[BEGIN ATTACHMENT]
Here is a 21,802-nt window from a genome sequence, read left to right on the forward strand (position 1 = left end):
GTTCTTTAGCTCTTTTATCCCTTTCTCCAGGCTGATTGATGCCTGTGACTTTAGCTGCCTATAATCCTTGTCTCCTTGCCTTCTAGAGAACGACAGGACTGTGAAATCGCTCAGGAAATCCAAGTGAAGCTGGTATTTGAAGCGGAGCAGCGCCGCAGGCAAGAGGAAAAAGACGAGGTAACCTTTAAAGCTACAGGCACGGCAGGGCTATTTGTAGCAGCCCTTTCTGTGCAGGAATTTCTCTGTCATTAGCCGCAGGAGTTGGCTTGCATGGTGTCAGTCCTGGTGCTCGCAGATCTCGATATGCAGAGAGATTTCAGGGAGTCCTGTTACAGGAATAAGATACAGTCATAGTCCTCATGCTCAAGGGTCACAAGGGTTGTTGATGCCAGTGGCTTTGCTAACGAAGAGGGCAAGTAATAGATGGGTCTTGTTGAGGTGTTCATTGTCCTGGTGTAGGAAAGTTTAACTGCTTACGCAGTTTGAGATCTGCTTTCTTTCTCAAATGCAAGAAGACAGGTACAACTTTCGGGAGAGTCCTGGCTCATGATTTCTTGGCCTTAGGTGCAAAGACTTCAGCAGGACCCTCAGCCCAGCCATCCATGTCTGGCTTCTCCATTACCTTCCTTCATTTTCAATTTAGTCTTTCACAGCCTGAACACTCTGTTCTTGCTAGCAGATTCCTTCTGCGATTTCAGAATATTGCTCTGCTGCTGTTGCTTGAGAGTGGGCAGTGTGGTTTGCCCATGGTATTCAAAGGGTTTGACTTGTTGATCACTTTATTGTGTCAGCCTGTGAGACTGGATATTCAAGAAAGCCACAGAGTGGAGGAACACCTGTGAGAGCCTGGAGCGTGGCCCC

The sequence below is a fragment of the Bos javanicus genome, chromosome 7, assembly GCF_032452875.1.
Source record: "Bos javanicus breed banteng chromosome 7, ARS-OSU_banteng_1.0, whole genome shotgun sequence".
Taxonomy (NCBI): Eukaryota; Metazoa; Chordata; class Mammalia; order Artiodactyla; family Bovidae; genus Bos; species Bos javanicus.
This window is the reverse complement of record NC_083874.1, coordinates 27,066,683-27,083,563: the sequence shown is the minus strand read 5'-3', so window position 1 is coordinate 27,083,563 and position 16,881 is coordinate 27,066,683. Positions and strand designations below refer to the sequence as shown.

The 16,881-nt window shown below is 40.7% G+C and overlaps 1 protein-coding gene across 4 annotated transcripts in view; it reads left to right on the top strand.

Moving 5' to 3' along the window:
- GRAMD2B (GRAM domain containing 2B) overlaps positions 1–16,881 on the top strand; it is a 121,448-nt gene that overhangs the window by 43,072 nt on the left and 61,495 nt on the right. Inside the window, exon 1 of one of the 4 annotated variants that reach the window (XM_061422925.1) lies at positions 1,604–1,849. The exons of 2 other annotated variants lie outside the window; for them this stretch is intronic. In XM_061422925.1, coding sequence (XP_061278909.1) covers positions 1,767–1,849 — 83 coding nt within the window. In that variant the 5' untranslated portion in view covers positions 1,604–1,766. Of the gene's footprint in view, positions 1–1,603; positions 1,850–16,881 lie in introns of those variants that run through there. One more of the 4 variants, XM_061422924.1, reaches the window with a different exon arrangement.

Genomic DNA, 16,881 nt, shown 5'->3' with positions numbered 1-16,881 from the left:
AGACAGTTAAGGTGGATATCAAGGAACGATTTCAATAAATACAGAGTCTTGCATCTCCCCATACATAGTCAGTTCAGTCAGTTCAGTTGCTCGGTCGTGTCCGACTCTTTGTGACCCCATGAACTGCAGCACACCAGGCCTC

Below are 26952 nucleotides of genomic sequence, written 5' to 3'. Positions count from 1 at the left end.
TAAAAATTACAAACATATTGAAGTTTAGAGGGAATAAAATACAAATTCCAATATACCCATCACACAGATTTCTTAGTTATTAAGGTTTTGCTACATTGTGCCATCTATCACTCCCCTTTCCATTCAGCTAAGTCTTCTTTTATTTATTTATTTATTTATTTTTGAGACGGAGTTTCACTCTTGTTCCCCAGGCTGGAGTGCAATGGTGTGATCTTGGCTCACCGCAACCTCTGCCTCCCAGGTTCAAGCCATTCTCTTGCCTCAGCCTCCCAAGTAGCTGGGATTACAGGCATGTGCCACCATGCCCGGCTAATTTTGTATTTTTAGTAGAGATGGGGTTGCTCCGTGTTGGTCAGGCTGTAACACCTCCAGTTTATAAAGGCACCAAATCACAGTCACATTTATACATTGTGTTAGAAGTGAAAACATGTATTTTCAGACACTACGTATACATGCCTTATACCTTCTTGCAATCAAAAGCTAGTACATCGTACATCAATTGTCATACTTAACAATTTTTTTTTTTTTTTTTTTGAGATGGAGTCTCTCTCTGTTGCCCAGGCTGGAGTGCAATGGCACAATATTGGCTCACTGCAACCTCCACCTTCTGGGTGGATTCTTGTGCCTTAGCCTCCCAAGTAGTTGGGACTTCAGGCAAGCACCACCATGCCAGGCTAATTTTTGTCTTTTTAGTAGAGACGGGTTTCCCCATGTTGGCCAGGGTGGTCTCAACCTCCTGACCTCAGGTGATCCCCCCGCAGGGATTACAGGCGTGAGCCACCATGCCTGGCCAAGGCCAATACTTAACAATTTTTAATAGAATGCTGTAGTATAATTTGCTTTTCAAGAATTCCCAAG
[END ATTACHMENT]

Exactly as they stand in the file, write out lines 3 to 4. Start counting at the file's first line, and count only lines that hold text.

The sequence below is a fragment of the Bos javanicus genome, chromosome 7, assembly GCF_032452875.1.
Source record: "Bos javanicus breed banteng chromosome 7, ARS-OSU_banteng_1.0, whole genome shotgun sequence".